© Photos by ROBERTO ALBORGHETTI
My recent 100 days exhibition at Rocca Aldobrandesca – the XIII Century manor on Mount Amiata – gave me the way to trip through the enchanting Tuscany landscapes, discovering its natural beauty. Whatever direction you come from, the Mount Amiata appears suddenly and unequivocally. It shows different profiles: more or less high and more or less large, depending on which side you look at it. Surely its conic shape, that in the past inspired a widespread holiness can only remind of a mother breast, source of nourishment and peace.
The legend says that the Etruscans considered the Mount Amiata a natural sanctuary, the ideal place to evoke their gods. In fact some placenames come from Etruscan and Roman gods names and many people think that, at the time of the Roman expansion in the Etruscan territory, this area was a marginal land, protected by the two-faced god Janus, that set both the geographic and sacred limit between the region dominated by Porsenna and the one dominated by the Tarquin kings.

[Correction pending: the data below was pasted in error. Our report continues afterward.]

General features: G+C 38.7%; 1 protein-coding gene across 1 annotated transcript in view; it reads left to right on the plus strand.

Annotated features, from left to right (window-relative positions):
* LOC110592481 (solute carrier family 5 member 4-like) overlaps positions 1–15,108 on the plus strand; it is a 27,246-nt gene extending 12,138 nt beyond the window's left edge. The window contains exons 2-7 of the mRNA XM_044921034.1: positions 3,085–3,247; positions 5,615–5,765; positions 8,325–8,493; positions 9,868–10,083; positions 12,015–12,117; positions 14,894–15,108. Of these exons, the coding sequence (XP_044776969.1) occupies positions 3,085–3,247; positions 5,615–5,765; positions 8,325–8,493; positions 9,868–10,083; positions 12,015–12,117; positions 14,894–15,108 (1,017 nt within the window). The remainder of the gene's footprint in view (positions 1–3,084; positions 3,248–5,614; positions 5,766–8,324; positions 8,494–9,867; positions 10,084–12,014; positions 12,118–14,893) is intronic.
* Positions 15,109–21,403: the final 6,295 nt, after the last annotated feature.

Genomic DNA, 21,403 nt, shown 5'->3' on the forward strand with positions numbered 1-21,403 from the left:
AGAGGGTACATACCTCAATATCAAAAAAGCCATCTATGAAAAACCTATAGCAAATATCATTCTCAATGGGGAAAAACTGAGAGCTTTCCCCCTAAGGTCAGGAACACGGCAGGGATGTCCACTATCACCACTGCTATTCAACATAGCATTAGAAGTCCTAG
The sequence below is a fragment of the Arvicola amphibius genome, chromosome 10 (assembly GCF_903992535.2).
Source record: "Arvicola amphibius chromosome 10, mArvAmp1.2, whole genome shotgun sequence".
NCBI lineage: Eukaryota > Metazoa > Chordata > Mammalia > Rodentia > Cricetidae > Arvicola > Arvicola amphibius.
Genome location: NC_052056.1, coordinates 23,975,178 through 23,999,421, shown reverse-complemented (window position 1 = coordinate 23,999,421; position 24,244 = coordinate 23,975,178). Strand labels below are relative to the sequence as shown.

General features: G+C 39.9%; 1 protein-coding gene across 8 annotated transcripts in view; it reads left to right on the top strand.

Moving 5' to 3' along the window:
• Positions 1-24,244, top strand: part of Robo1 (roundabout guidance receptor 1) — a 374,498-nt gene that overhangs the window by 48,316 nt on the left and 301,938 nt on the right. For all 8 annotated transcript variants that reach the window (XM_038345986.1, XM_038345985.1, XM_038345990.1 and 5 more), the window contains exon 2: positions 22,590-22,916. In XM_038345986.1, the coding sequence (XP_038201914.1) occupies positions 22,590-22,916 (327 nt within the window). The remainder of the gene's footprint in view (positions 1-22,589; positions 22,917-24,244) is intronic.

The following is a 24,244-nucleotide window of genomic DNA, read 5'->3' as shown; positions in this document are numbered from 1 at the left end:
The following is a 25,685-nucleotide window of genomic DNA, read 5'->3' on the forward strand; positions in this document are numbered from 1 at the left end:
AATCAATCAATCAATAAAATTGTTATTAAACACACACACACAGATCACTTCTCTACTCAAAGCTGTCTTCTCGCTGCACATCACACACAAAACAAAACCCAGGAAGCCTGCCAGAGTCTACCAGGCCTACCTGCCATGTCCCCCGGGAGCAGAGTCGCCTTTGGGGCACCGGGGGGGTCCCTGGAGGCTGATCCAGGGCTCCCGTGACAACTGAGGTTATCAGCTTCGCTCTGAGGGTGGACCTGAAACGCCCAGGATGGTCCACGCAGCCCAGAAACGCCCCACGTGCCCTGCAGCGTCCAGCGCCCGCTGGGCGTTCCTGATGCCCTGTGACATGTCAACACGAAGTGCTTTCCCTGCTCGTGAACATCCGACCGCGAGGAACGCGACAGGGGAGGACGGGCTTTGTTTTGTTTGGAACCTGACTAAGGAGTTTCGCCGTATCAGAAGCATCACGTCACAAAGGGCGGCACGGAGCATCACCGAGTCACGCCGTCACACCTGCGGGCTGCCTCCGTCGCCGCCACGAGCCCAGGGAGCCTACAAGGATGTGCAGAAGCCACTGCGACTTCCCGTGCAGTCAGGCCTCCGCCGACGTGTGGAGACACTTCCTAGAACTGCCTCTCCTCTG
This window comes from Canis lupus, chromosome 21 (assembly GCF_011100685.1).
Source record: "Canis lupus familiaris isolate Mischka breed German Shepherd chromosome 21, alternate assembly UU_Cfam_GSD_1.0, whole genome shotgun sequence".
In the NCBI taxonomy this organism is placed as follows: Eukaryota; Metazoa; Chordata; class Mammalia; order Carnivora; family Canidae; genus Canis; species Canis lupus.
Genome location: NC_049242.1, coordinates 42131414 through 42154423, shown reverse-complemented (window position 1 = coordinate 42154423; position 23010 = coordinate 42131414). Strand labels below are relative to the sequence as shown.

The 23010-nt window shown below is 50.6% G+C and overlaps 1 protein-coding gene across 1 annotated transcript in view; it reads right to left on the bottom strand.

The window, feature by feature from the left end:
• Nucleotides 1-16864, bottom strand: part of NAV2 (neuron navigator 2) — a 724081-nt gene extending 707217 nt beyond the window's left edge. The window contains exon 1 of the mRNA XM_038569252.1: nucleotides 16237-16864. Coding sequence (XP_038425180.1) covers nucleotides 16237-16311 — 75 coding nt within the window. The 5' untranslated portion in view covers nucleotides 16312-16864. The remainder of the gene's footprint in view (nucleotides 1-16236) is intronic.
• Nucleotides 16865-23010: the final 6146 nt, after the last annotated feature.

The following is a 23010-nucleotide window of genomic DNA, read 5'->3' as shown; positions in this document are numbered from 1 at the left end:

The mount Amiata is more ancient and sacred than the Etruscans thought, it is a Great Mother full of inexhaustible gifts, that still nourishes its children.
- 100 Days in the Tuscany Fortress: Scenes From “Colors of an Apocalypse” Show – the Clip (robertoalborghetti.wordpress.com)
- The Last Days of “Colors of an Apocalypse” Exhibition at the Tuscany Castle… Photogallery: Show’s Posters Spread by Promoters in Public Areas (robertoalborghetti.wordpress.com)